Laura lowered herself in gingerly and watched the skirt of her dress rise up and float delicately on the surface of the water. Determined not to let Joseph see how cold she was, she clenched her chattering teeth together until her body began to acclimatise.
“Which way?” she said, trying to sound nonchalant.
“Just follow the light and I’ll follow you.”
So taking a deep breath Laura ducked her head under the surface of the water, opened her eyes and pushed off against the rocky edge of the pool aiming for the blurry light. She felt her way into the mouth of the underwater tunnel and with arms outstretched she kicked her feet, propelling herself through the silky water. How hard could it be?
Quite hard, as it turned out. Soon her lungs were bursting but she was still in the tunnel. Why wasn’t the stupid light getting any nearer? She closed her eyes and tried to concentrate on swimming, but her legs felt so heavy and she just couldn’t seem to reach the end.
Joseph spent a few seconds enjoying the feel of the cool water and imagining Laura’s surprise when they emerged in the Ladies Bathing Pond on Hampstead Heath. Then he bumped against her feet in the tunnel and realised with horror that she was no longer kicking, in fact she wasn’t moving at all. He dropped the bag of belongings to free both hands, then he grabbed hold of her ankles and kicked out as hard as he could, pushing her along in front of him.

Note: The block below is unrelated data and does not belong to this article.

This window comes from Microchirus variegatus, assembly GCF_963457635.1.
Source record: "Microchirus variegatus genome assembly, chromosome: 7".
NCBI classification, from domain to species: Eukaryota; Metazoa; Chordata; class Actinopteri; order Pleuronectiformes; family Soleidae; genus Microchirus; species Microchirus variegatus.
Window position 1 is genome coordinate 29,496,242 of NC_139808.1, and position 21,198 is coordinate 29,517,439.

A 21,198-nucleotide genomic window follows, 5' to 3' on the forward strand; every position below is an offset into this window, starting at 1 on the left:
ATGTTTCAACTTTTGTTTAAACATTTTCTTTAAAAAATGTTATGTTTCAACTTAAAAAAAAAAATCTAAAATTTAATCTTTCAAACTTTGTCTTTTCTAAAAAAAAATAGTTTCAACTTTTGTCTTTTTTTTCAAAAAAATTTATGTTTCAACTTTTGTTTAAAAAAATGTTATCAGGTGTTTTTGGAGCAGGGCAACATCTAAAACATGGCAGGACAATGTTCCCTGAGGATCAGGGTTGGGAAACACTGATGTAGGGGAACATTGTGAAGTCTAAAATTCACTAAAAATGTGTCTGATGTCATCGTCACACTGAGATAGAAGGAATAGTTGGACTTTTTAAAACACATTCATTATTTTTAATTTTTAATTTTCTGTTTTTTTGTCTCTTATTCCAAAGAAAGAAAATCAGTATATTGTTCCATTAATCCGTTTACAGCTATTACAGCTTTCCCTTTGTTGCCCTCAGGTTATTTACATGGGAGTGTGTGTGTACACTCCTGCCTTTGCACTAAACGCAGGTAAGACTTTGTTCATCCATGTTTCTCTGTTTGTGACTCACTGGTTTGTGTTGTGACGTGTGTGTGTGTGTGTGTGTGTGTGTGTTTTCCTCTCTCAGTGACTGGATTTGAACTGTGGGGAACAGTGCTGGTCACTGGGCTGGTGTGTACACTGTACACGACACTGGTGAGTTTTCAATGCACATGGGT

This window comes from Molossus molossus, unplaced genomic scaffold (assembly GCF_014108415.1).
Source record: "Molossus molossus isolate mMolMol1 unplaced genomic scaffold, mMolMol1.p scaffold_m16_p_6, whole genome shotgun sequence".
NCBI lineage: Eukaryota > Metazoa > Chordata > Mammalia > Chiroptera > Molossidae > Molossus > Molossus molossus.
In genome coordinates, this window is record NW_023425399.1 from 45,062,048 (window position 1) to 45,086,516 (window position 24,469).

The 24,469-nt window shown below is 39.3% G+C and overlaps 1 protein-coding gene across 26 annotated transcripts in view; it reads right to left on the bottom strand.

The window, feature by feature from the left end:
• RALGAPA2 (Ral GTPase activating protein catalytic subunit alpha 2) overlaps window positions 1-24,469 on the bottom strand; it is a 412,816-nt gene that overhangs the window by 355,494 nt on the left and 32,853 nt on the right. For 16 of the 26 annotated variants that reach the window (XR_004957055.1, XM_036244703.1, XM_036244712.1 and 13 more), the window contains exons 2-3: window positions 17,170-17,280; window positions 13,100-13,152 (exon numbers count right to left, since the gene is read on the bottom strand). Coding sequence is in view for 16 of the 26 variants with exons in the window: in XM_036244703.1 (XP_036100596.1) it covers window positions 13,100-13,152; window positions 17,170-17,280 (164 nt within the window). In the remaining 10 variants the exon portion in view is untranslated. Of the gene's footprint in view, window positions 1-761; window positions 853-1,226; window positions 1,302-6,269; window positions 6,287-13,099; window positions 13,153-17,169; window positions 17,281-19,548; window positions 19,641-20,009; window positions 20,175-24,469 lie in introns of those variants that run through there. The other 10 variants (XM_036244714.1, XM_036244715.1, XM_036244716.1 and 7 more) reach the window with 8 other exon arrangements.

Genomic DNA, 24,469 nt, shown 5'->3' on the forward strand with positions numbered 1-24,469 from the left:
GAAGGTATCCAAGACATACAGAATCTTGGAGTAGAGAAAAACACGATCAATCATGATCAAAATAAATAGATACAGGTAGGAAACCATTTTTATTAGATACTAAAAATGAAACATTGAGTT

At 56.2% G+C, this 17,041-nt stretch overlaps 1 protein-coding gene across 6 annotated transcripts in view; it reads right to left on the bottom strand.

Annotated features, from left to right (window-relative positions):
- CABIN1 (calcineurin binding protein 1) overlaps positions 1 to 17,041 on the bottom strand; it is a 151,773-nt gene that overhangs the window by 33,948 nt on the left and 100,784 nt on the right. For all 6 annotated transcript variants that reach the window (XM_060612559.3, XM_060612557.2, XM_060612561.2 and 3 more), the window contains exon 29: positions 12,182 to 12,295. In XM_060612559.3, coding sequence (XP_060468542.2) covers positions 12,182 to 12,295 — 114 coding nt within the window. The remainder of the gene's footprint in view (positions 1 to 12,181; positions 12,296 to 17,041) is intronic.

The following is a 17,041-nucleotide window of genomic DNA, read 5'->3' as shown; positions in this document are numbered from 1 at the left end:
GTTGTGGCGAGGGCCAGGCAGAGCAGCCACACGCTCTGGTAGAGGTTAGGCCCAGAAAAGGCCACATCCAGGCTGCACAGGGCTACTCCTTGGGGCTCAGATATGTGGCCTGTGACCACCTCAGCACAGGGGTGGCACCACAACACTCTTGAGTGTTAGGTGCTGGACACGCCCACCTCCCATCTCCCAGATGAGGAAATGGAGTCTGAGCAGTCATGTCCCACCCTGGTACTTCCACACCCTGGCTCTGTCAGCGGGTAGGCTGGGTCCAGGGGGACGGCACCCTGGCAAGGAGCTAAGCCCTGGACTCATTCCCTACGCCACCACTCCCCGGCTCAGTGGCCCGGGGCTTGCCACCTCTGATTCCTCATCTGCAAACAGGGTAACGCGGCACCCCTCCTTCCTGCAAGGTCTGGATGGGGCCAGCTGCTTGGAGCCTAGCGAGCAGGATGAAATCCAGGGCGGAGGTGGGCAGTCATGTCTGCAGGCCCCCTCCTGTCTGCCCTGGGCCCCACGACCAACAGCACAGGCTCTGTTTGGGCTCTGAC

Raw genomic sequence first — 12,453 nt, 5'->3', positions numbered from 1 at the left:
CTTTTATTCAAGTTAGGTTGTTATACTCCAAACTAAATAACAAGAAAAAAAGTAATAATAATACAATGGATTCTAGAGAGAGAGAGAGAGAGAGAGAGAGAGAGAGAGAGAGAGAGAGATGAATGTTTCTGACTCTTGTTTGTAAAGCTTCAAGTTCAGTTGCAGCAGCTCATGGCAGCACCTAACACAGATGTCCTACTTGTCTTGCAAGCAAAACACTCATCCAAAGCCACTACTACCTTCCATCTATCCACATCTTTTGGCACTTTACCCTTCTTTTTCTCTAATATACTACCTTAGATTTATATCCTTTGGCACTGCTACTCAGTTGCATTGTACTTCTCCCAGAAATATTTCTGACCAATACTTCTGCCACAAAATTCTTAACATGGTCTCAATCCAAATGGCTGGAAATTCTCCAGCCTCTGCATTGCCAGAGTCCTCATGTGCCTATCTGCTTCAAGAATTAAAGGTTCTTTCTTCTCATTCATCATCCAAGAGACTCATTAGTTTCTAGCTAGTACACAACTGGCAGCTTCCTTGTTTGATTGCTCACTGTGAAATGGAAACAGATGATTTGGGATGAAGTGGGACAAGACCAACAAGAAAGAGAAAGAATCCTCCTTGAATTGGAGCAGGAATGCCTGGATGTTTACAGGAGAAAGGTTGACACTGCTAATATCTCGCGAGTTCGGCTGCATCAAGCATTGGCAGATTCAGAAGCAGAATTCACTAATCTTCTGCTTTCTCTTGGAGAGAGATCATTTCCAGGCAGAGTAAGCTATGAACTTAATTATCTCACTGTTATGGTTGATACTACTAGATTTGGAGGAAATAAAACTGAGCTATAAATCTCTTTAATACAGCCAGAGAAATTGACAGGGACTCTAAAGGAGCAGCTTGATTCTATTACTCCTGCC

It was only a moment until they were out in the open water of the pond but it felt like a lifetime. He pulled her inert body to the surface and towed her to shore where he dragged her up onto the grass. It was not yet dawn but there was a grey light in the sky as Joseph looked down at Laura with rising panic. She wasn’t breathing.
“Laura? Laura…” he knelt beside her and shook her by the shoulders.
“Come on, come on!” he cried in growing panic, “you said you could swim. Don’t do this to me.”
He sat her up and thumped her hard between her shoulder blades, desperately trying to knock some air into her until at last she gave a spluttering cough and took a breath.
Joseph supported her against him as she gulped for air and held back her hair as she was violently sick. Eventually, Laura collected herself sufficiently to turn and glare at him. He had never been so relieved, and he couldn’t bear to think about what might have happened if he’d opted to lead the way rather than follow her.